It might seem like a simple question, but in reality how do you go about hiring a new lawyer? Should you just use someone you have before, even if they don’t specialise in the area of law you need help with? Should you just ‘have a Google’ and hope for the best? ….phone a friend? The best approach is probably a mix of all of the above.

Whether your a seasoned legal services user or have never instructed a lawyer before, follow our fool proof plan to get the right lawyer for the job.

Step 1: Define the problem and what you want

Before starting to look for a suitable lawyer, its really important to clearly define the problem you want help with. This will help a great deal later on in the process when obtaining quotes – the clearer you are with your instructions, the better the lawyer can assess the project and provide a more tailored quote. If you make it sound complicated when it isn’t, just because you’ve not thought it through, then the chances are that you’ll end up paying more.

Once you know what you want help with, you should consider:

  • Practice area – is the area of law which applies to your problem clear (i.e. review of an employment contract) or not (i.e. a complex commercial agreement covering intellectual property, competition law issues and with a financing element)? It helps to try and identify the area of law if possible so you know which lawyers to contact.
  • Scope – what do you actually want the lawyer to do? What is the commercial rationale for the deal? If the work is to review a contract which is non-negotiable but you want to understand the risks, then this is different to undertaking a full negotiation with many rounds of comments. Let your lawyer know your what are your expectations.
  • Deadline -when is the deadline for the work to be completed? Is this actually realistic for what you are asking them to do? Will there be further work needed over time or is it a one off matter?
  • Budget – what is your budget? Most large law firms have multiple departments which can assist you, however this comes at a higher price.

Once you are clear with your requirements, you need to actually identify suitable options.

Step 2: Do your research

Research, research, research! You do not want to lose time and money by making the wrong choice. Try some (or all) of the following to help:

Google: Just Google it, right? A quick search for ‘law firm London‘ provides with 133 million results so its important to be much more focused. After following the process outlined in Step 1 above, you’ll know the area of practice you need help with and the type of firm which might be appropriate for your budget and service expectations.

Legal Directories: Alternatives to blindingly relying on Google include reviewing legal directories such as Legal 500 and Chambers & Partners. These directories extensively research law firms and their clients to provide a ranking score, they also highlight particularly lawyers who are at the top of their game. These guides are good to differentiate between firms at the top of the rankings – big international law firms – but are less helpful when looking at smaller, national firms.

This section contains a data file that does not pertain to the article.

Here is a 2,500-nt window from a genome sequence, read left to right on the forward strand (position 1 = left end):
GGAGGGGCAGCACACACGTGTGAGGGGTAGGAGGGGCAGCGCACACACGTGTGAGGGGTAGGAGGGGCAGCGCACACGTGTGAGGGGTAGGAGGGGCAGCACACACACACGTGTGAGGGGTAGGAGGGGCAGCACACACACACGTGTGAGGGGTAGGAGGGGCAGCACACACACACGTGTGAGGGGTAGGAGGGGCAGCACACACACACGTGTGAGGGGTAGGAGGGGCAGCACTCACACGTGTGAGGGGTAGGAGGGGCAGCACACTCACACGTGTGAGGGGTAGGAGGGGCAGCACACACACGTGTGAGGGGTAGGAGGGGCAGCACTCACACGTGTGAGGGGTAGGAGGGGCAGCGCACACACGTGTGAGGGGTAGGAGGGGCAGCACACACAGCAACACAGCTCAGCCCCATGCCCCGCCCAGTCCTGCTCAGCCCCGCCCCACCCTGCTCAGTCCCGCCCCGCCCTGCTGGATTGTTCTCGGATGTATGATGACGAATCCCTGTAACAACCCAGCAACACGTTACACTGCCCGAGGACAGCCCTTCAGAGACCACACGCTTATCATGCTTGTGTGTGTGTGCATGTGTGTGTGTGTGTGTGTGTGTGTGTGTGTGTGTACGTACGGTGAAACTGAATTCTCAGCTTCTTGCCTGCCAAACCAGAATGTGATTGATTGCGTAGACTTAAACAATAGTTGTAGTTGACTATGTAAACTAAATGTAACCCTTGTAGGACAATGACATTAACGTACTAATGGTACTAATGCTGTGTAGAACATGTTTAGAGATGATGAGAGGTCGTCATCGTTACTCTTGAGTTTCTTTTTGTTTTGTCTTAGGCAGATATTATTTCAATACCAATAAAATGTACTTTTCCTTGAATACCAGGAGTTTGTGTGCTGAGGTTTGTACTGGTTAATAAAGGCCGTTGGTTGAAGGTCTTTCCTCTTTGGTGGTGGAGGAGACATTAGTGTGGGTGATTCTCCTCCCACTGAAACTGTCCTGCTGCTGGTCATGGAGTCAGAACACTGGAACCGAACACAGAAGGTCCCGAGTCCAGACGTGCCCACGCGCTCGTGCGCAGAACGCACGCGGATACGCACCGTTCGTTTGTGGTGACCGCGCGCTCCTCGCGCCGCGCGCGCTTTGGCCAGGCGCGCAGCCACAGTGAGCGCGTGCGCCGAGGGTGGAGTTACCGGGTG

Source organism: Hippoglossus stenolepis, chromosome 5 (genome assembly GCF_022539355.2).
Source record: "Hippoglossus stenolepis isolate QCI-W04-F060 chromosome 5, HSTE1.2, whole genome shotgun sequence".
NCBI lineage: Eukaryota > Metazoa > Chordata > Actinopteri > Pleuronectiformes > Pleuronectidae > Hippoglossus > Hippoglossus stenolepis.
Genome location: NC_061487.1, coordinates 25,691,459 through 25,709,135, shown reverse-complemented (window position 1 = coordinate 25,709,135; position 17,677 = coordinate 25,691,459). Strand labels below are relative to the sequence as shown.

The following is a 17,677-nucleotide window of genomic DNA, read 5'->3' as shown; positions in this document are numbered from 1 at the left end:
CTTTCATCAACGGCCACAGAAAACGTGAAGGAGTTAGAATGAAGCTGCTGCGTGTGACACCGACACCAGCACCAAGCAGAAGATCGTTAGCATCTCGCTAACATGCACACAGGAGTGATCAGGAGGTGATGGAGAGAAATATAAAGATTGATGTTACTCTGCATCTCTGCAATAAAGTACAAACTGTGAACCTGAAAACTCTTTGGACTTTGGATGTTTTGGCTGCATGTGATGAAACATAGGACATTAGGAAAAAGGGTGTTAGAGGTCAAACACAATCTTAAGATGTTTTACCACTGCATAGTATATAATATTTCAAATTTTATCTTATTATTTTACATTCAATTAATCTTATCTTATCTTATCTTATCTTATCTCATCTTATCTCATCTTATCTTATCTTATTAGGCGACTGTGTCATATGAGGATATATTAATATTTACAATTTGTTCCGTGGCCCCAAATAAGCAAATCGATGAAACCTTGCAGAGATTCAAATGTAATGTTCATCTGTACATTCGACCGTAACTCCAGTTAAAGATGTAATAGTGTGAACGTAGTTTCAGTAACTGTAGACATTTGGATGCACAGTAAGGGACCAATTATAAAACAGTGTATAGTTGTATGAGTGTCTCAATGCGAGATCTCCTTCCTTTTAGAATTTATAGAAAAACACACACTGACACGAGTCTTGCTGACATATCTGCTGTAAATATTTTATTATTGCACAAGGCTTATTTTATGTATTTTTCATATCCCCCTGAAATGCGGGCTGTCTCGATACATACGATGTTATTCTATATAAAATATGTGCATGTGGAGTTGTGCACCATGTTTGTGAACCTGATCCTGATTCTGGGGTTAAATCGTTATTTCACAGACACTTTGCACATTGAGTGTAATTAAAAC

Word of mouth: Its always worth reaching out to friends and colleagues in the same industry as you to see which lawyer they use. If the someone’s name keeps popping up, then the chances are that it may be worth approaching them.

Once you have an idea of who you might use, its always worth crosschecking via at least one other research method to make sure they really are suitable.

Step 3: Fees and payment

Lawyers usually charge an hourly rate which is broken down into 6 minute increments. There are a number of alternative fee structures that can be put in place, the most common being fixed fees and fee caps.

As you can imagine, fees under a fixed fee arrangement are fixed. When these are agreed, lawyers will usually tightly define the scope of work to be undertaken (after reviewing your request for a quote), any work which falls outside that scope is then charged at the agreed hourly rate.

In a fee cap arrangement the lawyer will usually give a range of fees which may be incurred but is prepared to agree a ceiling price (the cap). The advantage of these arrangements is that you theoretically know the maximum amount payable for the work so that there are no nasty surprises down the line – unless of course the scope changes significantly or work drifts outside the agreed scope.

Depending on the nature of the work, occasionally you may be asked to pay a portion of the fees up front. If the work is lengthy, fees are usually paid on a monthly basis rather than in a big chunk at the end – though this is usually up for negotiation.

Is there an easier way…?

As you can see the process of finding the best lawyer for the work you need doing is complicated, time-consuming and a little confusing! At Freelance.legal  we offer an easier way – we do all the work for you.

Our platform connects great lawyers with the businesses and individuals that need them. All of the lawyers on our platform are at least 5 years qualified and have worked at top tier law firms. We interview and vet the lawyers who apply to join Freelance.legal to make sure they know their stuff and that they are going to provide you with the best service. As a curated platform our lawyers are rated each time they do work and clients are asked to write reviews. When you request a quote via our platform you will usually receive multiple responses so you can easily compare and chose the right lawyer for you.

Next time you need a lawyer you can either chose to do all the work yourself, or let us do it for you; for free…

Get free quotes here.

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